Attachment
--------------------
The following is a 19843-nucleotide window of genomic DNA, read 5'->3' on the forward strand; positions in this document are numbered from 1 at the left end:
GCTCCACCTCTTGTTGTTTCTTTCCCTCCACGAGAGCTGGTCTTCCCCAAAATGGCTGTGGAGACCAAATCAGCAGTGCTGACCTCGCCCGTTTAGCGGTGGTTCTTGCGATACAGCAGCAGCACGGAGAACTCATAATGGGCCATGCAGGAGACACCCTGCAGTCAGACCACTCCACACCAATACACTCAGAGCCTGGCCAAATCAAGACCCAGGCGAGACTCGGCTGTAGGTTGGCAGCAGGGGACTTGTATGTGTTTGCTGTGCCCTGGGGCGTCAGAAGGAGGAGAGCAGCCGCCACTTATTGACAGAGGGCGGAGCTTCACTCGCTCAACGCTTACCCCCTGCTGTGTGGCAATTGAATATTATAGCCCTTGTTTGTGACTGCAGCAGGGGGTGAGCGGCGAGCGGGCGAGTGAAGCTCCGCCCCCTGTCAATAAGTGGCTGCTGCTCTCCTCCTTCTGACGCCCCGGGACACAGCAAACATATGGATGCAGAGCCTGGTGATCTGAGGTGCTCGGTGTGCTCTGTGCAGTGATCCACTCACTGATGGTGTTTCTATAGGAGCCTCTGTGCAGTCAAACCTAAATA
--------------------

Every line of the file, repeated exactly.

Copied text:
The following is a 19843-nucleotide window of genomic DNA, read 5'->3' on the forward strand; positions in this document are numbered from 1 at the left end:
GCTCCACCTCTTGTTGTTTCTTTCCCTCCACGAGAGCTGGTCTTCCCCAAAATGGCTGTGGAGACCAAATCAGCAGTGCTGACCTCGCCCGTTTAGCGGTGGTTCTTGCGATACAGCAGCAGCACGGAGAACTCATAATGGGCCATGCAGGAGACACCCTGCAGTCAGACCACTCCACACCAATACACTCAGAGCCTGGCCAAATCAAGACCCAGGCGAGACTCGGCTGTAGGTTGGCAGCAGGGGACTTGTATGTGTTTGCTGTGCCCTGGGGCGTCAGAAGGAGGAGAGCAGCCGCCACTTATTGACAGAGGGCGGAGCTTCACTCGCTCAACGCTTACCCCCTGCTGTGTGGCAATTGAATATTATAGCCCTTGTTTGTGACTGCAGCAGGGGGTGAGCGGCGAGCGGGCGAGTGAAGCTCCGCCCCCTGTCAATAAGTGGCTGCTGCTCTCCTCCTTCTGACGCCCCGGGACACAGCAAACATATGGATGCAGAGCCTGGTGATCTGAGGTGCTCGGTGTGCTCTGTGCAGTGATCCACTCACTGATGGTGTTTCTATAGGAGCCTCTGTGCAGTCAAACCTAAATA